Iraq investigating ISIL chief’s fate after airstrikes


Iraqi officials say an investigation is being carried out to determine whether ISIL chief, Ibrahim al-Samarrai aka. Abu Bakr al-Baghdadi, was killed in recent airstrikes by the US-led coalition.

An unnamed senior Iraqi intelligence official made the announcement on Sunday, adding, “Until now, there is no accurate information available.”

“The information is from unofficial sources and was not confirmed until now, and we are working on that,” he said.

On November 8, the US Central Command, which oversees its forces in the Middle East, said the anti-ISIL coalition had carried out a “series of airstrikes” late Friday against a “gathering of ISIL leaders” near the Iraqi city of Mosul.

“We cannot confirm if (ISIL) leader Abu Bakr al-Baghdadi was among those present,” US Central Command spokesman, Patrick Ryder, said.

Chief of the Defense Staff of the British Armed Forces Nicholas Houghton also noted that he could not confirm the fate of al-Baghdadi, adding that it would most likely take days for an “absolute confirmation.”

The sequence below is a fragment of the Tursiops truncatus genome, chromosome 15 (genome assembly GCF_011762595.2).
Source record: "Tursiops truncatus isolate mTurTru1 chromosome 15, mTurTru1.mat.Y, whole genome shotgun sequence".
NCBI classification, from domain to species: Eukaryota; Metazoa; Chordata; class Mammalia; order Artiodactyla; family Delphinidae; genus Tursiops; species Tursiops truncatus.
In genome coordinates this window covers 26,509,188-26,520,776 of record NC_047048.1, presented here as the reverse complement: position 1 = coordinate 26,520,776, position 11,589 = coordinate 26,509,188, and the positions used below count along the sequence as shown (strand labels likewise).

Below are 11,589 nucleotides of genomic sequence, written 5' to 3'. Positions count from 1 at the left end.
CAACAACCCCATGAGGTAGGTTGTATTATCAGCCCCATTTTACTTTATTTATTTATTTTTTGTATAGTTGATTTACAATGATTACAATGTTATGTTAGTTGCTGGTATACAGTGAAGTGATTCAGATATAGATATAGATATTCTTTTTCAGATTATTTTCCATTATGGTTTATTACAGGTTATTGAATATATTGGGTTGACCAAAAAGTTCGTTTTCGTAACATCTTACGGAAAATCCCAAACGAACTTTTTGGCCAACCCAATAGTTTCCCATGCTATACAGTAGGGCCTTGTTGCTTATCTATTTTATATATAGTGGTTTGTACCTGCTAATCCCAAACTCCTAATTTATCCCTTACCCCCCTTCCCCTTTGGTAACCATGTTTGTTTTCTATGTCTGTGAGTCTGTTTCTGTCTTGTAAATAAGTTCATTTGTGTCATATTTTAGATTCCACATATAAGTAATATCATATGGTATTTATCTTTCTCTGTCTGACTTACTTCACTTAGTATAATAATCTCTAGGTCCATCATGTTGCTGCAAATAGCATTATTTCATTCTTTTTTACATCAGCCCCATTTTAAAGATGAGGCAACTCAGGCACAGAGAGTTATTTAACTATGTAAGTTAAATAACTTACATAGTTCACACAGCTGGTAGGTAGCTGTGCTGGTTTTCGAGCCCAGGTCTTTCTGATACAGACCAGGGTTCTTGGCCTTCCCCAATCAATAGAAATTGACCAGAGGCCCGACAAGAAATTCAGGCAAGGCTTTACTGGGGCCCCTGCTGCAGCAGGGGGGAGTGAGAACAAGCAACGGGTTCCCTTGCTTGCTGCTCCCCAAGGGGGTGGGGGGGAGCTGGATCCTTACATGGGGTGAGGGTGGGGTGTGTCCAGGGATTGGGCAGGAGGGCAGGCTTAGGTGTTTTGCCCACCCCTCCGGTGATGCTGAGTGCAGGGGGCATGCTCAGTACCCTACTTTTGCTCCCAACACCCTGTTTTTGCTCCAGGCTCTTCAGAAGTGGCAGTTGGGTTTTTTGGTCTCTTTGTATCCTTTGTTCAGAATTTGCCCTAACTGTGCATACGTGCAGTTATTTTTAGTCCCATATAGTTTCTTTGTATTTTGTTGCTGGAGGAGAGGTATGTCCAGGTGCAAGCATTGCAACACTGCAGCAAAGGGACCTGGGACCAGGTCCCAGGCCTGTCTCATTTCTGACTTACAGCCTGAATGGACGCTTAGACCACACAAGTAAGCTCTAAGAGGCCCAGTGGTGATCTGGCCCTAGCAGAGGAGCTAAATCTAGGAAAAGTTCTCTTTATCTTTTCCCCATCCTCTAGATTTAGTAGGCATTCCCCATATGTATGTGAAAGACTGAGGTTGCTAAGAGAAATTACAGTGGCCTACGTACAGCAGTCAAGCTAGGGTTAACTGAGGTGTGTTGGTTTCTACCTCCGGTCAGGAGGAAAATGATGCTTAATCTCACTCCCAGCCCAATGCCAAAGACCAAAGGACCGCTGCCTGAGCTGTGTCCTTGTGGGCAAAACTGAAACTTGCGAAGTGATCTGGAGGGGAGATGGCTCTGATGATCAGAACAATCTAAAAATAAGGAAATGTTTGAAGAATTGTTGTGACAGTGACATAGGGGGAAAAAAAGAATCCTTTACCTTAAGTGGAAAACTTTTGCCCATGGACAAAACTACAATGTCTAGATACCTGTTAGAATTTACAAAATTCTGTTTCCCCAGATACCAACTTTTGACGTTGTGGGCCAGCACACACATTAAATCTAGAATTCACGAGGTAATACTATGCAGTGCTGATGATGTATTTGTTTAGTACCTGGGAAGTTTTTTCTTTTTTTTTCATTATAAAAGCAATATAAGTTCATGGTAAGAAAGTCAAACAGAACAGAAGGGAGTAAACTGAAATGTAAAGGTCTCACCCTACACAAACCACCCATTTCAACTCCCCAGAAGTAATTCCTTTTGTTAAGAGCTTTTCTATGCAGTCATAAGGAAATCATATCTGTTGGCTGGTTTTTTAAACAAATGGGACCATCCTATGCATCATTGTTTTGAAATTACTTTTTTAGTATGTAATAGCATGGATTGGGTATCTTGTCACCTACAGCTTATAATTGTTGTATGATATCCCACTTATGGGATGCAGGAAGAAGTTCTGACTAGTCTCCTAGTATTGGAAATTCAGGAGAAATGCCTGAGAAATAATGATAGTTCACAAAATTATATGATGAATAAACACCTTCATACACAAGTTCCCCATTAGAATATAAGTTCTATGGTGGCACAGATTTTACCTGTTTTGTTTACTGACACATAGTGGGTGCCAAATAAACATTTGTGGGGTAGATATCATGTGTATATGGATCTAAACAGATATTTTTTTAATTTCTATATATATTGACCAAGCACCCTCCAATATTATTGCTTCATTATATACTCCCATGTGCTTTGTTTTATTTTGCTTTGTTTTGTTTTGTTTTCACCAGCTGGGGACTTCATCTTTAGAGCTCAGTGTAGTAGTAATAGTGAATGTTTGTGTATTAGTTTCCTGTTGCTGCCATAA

This comes a day after US President Barack Obama authorized the deployment of up to 1,500 more American soldiers to Iraq to fight the ISIL Takfiri militants. The new deployment will take the total number of US military forces in the country to 3,100.

The ISIL terrorists are in control of large areas across eastern Syria and northern and western Iraq.

They have been carrying out horrific acts of violence, including public decapitations, against Iraqi communities such as Shias, Sunnis, Kurds and Christians.

The Iraqi army has so far managed to make numerous gains in the fight against the ISIL militants, pledging to continue the battle against the extremist group.

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